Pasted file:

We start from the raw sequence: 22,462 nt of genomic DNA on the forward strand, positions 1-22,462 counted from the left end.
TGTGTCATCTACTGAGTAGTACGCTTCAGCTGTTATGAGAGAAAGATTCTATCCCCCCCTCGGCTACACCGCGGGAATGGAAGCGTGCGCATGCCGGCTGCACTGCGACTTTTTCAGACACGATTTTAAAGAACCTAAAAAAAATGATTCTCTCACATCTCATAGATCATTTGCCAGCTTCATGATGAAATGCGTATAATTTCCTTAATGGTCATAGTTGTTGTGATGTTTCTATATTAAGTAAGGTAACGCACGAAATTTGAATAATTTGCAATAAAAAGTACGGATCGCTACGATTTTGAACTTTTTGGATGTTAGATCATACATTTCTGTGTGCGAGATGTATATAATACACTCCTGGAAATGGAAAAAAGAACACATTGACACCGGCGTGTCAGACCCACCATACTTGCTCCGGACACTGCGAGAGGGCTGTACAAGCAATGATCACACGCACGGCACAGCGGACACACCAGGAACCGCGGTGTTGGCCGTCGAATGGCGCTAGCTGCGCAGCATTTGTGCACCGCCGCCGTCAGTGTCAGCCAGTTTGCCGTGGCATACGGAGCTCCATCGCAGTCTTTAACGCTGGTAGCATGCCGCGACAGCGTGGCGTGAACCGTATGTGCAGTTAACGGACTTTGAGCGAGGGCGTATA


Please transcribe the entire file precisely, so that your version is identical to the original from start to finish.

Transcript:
We start from the raw sequence: 22,462 nt of genomic DNA on the forward strand, positions 1-22,462 counted from the left end.
TGTGTCATCTACTGAGTAGTACGCTTCAGCTGTTATGAGAGAAAGATTCTATCCCCCCCTCGGCTACACCGCGGGAATGGAAGCGTGCGCATGCCGGCTGCACTGCGACTTTTTCAGACACGATTTTAAAGAACCTAAAAAAAATGATTCTCTCACATCTCATAGATCATTTGCCAGCTTCATGATGAAATGCGTATAATTTCCTTAATGGTCATAGTTGTTGTGATGTTTCTATATTAAGTAAGGTAACGCACGAAATTTGAATAATTTGCAATAAAAAGTACGGATCGCTACGATTTTGAACTTTTTGGATGTTAGATCATACATTTCTGTGTGCGAGATGTATATAATACACTCCTGGAAATGGAAAAAAGAACACATTGACACCGGCGTGTCAGACCCACCATACTTGCTCCGGACACTGCGAGAGGGCTGTACAAGCAATGATCACACGCACGGCACAGCGGACACACCAGGAACCGCGGTGTTGGCCGTCGAATGGCGCTAGCTGCGCAGCATTTGTGCACCGCCGCCGTCAGTGTCAGCCAGTTTGCCGTGGCATACGGAGCTCCATCGCAGTCTTTAACGCTGGTAGCATGCCGCGACAGCGTGGCGTGAACCGTATGTGCAGTTAACGGACTTTGAGCGAGGGCGTATA